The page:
25,000 Miles of Blue Water Sailing aboard the Antares
First-hand knowledge brings new insights to the development and building of the Antares
For some people sailing is in their DNA, and for Memo Castro – owner and builder of Antares Catamarans – sailing is as natural to him as breathing. In fact, Memo’s first race was when he was just 4-months old, tucked in a small sling hanging from the deck of his father’s boat.
And like that cradle swaying on the boat, Memo was hooked on sailing. Once he was old enough to stand on his own two feet, he started racing in local classes, eventually making his way up to helmsman on larger boats by the age of 16. And in 1987, Memo was invited to test his skills on the first ever Argentine-built vessel to sail the notoriously grueling passage to Cape Horn on a 28-foot steel boat. This would be just one of two Antarctica trips that were part of an impressive sailing portfolio that included races in Europe, South America, and most notably, a double-handed race from Argentina to Cape Town, South Africa through the relentless roaring forties. Yes, he was hooked.
While it would be difficult to calculate the total sailing miles under his belt, Memo is currently clocking the miles on his third passage from Argentina to the US aboard Antares s/v HALO, completing 25,000 miles of blue water sailing aboard the Antares.
This first-hand knowledge has brought new insights to the development and building of the Antares. Improvements and innovations in building materials, as well as new technologies and components have steered the Antares in new directions that were simply not possible several years ago.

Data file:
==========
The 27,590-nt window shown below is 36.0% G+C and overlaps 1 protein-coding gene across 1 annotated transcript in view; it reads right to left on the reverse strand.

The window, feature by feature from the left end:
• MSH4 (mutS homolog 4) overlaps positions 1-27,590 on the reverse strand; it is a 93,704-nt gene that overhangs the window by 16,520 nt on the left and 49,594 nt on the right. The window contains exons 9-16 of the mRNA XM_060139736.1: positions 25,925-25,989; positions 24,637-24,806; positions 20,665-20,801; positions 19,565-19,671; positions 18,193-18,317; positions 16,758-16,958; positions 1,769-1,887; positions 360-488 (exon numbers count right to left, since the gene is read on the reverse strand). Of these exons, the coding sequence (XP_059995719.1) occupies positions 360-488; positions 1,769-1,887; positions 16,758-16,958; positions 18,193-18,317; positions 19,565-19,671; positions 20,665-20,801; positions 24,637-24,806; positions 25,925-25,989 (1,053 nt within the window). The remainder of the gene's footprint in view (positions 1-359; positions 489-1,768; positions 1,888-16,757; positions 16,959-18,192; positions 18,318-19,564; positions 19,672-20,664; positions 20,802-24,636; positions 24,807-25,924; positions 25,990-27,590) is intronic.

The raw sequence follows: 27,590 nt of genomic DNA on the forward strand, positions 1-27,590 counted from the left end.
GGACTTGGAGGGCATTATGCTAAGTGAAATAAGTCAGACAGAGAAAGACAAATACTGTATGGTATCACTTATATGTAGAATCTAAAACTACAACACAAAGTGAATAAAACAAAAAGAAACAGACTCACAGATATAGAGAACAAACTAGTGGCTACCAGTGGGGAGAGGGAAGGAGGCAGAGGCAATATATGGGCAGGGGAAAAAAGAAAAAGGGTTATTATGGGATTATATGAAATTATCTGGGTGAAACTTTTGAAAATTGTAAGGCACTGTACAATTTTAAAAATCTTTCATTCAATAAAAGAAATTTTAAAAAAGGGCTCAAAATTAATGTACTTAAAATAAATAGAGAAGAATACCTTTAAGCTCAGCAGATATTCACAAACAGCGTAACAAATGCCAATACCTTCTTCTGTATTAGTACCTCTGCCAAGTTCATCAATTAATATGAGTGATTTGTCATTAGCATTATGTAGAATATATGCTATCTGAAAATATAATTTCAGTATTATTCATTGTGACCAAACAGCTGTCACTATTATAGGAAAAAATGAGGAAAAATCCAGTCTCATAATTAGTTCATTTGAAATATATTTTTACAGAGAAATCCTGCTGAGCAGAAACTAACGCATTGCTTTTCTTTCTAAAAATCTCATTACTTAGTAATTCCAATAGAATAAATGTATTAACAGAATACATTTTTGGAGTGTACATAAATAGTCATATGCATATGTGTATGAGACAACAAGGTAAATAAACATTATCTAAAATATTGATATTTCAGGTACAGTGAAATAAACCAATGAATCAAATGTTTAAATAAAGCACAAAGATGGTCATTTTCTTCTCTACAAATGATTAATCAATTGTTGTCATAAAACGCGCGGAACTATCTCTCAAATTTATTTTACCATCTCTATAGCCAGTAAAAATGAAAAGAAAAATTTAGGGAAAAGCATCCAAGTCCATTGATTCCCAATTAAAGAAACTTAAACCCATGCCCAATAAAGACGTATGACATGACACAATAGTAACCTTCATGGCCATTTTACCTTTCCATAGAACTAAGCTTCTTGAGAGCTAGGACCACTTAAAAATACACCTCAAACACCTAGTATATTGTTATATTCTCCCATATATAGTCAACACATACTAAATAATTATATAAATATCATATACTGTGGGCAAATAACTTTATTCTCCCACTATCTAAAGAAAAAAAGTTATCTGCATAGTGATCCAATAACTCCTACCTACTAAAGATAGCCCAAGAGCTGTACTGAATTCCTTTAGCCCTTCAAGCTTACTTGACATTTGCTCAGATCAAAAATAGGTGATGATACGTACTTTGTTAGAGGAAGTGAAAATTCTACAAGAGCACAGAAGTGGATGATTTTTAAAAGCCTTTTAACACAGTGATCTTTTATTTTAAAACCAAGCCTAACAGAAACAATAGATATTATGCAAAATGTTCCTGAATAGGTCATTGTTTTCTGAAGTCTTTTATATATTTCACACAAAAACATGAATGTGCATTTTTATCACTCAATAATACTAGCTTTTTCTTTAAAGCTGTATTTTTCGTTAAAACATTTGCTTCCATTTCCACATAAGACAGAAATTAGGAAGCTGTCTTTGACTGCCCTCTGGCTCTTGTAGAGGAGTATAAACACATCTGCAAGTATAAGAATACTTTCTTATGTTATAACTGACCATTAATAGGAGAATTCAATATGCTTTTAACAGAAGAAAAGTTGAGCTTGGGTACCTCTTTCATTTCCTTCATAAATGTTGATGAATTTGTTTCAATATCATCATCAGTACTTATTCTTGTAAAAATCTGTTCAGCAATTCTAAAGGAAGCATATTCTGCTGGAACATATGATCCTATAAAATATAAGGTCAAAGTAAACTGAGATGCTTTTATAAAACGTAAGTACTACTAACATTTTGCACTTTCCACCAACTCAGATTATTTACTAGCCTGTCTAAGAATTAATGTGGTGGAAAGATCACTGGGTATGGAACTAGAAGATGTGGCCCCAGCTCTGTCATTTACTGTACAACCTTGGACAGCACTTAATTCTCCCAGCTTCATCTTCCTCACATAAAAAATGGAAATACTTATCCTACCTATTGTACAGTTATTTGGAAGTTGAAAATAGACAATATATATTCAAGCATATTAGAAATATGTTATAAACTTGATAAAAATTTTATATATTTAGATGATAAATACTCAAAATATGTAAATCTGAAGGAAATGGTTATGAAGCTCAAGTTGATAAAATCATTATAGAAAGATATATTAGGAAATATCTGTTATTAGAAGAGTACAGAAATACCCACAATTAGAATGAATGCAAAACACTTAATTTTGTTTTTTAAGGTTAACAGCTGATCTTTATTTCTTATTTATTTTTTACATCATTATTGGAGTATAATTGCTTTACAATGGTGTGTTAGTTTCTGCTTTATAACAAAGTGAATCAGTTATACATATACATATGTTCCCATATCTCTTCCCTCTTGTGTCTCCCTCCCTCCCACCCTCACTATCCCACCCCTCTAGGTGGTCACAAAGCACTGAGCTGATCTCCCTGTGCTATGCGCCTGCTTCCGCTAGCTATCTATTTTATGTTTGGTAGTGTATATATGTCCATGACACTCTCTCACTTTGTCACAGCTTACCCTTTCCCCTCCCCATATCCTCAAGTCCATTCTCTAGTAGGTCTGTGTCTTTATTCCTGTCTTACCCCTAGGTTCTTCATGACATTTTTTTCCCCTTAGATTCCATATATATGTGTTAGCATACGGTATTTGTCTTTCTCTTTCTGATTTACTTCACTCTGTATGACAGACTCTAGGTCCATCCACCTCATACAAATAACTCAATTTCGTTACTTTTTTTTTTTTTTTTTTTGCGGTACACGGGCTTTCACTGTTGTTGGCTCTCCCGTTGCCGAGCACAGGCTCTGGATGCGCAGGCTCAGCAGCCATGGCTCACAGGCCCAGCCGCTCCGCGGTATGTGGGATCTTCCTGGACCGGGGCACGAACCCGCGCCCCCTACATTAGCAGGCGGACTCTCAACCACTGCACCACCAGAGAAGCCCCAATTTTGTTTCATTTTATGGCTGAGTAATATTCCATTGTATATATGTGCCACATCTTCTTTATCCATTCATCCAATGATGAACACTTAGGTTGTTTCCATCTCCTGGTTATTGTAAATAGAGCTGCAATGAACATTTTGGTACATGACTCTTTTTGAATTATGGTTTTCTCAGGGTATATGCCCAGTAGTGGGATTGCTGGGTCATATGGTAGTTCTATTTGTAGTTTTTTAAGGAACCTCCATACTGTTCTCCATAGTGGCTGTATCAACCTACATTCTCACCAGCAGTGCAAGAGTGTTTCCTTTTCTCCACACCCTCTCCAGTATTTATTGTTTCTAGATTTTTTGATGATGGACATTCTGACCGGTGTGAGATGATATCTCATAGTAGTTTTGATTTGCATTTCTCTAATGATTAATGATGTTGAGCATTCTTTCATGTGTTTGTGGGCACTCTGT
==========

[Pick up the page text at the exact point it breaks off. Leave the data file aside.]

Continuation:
Having on-board experience on long passages has proven invaluable to the evolution of the Antares. Everything from provisioning and power management, to the ergonomics of movement aboard, hydrodynamics, line handling and positioning of the tracks, are ‘field’ tested over and over again. That and feedback from past and present owners play a crucial part in the continuous evolution of the Antares.
Since taking the helm in 2008, there have been continuous improvements to the production process, and more recently, enhancements to the mainsheet system, the Genoa and Screacher sheet management, the longer boom that’s fit with a lighter MainTamer assembly, and so much more.
Memo’s career has never veered far from sailing – from starting his own sail loft company along with partners to working with North Sails Argentina where he raced different offshore vessels in South America and set up a new Rigging and Deck Handling Management division, his entire life has been dedicated to sailing and building boats.
Currently, he is on the second leg of the 6000 mile passage to the US – there is no doubt that during this time he’ll be inspired to push development even further to benefit the next Antares in the production line.
And in case you are wondering, the apple doesn’t fall far from the tree! His son Sancho, who is an integral part of the Antares team, also started sailing at a young age – but instead of a sling, he was strapped into a baby car seat. He has since earned many accolades – including winning a two-time world championship of the “Cadet” class sailing dinghies in Hungary and in England. And following closely in his father’s footsteps, he’s already clocked more than 4000 miles aboard the Antares.
Be sure to follow us on Facebook and Instagram where we will be updating Memo’s progress aboard the newest Antares s/v HALO.